Ronni Gordon is  a cancer survivor and long-time journalist who has written about her journey, about health and fitness, and about how she and others have prevailed in difficult situations. She brings to her writing a mix of personal experience with knowledge about the health-care system and how cancer patients can navigate it. A graduate of Vassar College with a master's degree in journalism from Boston University, she is a freelance writer who worked in daily newspapers for more than 30 years. She has been published in The New York Times, The Philadelphia Inquirer, Dana FarberCancer Institute magazine, and Cancer Today magazine. She lives in Western Massachusetts with her dog, Maddie, short for Madison (Avenue) in honor of her hometown, New York, and is mother of three grown children, Ben, Joe, and Katie

Ronni Gordon

Give the Other Gift of Life: Blood Platelets

Tuesday, 15 Oct 2013 10:58 AM

By Ronni Gordon

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Most people know about the value of donating blood, but fewer are aware of the need to donate platelets.
 
Many patients undergoing chemotherapy (as well as accident victims, organ donor recipients, and other critically ill patients) need platelets, as well as blood transfusions. Platelets — nature’s Band-Aids ­— control clotting.
 
Extremely low counts can cause bruising and life-threatening hemorrhages. Those with cancers of the blood, such as leukemia, can have a low platelet count to begin with as abnormal white blood cells impair the ability of the bone marrow to produce platelets as well as red blood cells.
 
Because platelets only have a shelf life of five days, compared to 42 days for red blood, the need to donate them is continuous.
 
A normal platelet count is 150,000 to 450,000 parts per microliter (one millionth of a liter). That mouthful is abbreviated, so that when I had only 2,000 platelets during chemotherapy for leukemia, they said I had two. You can imagine a patient’s panic when she is in the emergency room and someone is shouting, “She only has two platelets!”
 
I wondered if I might bleed to death.
 
Cancer patients may need continuous transfusions, and, unlike when receiving blood, their system can become resistant to normal donor platelets. This is known as failure to get a bump. The nurses came into my hospital room and performed their “platelet dance,” jumping around and waving their arms.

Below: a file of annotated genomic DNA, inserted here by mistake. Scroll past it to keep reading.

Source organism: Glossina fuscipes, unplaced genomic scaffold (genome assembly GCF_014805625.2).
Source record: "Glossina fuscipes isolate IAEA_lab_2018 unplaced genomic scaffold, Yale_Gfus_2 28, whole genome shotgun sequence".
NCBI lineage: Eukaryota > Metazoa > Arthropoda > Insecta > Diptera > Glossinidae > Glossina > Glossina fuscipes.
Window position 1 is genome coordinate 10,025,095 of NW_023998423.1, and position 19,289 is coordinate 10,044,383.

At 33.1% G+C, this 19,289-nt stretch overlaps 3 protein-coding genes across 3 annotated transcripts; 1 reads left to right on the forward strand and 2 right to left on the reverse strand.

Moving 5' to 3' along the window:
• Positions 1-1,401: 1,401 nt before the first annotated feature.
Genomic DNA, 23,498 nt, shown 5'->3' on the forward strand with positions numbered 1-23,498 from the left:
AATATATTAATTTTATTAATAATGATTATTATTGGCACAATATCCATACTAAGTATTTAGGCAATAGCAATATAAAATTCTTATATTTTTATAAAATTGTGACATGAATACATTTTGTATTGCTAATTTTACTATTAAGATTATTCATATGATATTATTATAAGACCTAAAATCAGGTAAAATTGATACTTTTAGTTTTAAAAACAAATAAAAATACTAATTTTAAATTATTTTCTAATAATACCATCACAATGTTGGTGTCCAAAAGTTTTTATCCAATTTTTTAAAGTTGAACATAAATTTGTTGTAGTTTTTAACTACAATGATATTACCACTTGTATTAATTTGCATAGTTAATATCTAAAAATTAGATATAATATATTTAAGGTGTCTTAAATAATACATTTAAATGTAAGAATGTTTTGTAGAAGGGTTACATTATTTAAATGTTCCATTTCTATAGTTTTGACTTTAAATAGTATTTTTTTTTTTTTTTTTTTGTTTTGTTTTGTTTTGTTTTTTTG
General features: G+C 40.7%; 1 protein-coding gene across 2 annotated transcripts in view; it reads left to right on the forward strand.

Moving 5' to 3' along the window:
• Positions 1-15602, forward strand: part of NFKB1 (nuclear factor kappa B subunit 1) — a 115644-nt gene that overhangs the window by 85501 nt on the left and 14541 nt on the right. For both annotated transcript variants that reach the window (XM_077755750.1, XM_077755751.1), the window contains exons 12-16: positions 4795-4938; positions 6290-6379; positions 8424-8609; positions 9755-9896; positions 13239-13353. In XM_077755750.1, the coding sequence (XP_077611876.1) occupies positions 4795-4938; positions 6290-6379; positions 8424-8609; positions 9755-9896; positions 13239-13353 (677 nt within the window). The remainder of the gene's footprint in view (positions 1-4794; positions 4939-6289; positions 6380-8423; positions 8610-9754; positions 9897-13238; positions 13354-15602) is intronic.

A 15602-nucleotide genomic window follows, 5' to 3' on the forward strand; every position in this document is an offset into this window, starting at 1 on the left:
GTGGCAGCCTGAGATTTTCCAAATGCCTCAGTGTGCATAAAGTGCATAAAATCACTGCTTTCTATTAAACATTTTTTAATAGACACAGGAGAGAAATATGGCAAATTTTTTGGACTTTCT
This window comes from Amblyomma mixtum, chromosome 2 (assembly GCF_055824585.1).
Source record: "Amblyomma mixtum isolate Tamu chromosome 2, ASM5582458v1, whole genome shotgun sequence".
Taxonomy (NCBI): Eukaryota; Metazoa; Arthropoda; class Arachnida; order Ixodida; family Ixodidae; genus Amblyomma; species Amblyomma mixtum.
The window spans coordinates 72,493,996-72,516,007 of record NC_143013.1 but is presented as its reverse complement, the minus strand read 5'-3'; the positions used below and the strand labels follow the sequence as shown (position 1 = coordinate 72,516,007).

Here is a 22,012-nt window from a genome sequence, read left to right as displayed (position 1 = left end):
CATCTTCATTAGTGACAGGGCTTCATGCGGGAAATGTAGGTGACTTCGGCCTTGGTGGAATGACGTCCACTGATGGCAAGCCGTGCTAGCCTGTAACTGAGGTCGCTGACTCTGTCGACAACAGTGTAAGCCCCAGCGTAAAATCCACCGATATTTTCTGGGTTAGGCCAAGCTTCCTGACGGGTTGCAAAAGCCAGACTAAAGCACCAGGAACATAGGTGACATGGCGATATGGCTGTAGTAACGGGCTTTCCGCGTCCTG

After multiple transfusions, I (and other patients like me) could only tolerate platelets matched according to HLA, or Human Leukocyte Antigen, an inherited protein molecule. Unmatched platelets caused me to break out in hives and shake like crazy (rigors), burning off any chance of a bump.
 
The Dana-Farber Cancer Institute’s blood donor center had several donors who were a good match for me. One of them was my sister. Donors can give platelets once within a seven-day period, up to six times in an 8-week period and 24 times a year. My sister wasn’t eligible one day when I was desperately in need. I was told to lie quietly and to avoid bumping into things.
 
The blood bank called a man who went in and donated just for me. Donors can only imagine the relief of a patient who receives that generous gift.
 
A sign of low platelets is the appearance of petechiae, tiny red dots on the skin. I always knew my platelets were low before a blood test confirmed it.
 
Donating platelets used to take longer than donating blood, but now the process has been streamlined. Only one of your arms is used to withdraw blood, filter out the platelets, and return the rest of the blood to you during the 70-90 minute procedure. This is in addition to the time it takes you to complete your registration form and have your medical history taken, for a total of about 2 1/2 hours.
 
You can donate platelets once within a seven-day period. You may donate up to six times in an 8-week period and 24 times a year. After the donation you can resume your normal activities, avoiding heavy lifting or strenuous exercise that day.
 
You can donate blood at a cancer center near you or find out about American Red Cross blood donation centers by calling 1-800-RED-CROSS.

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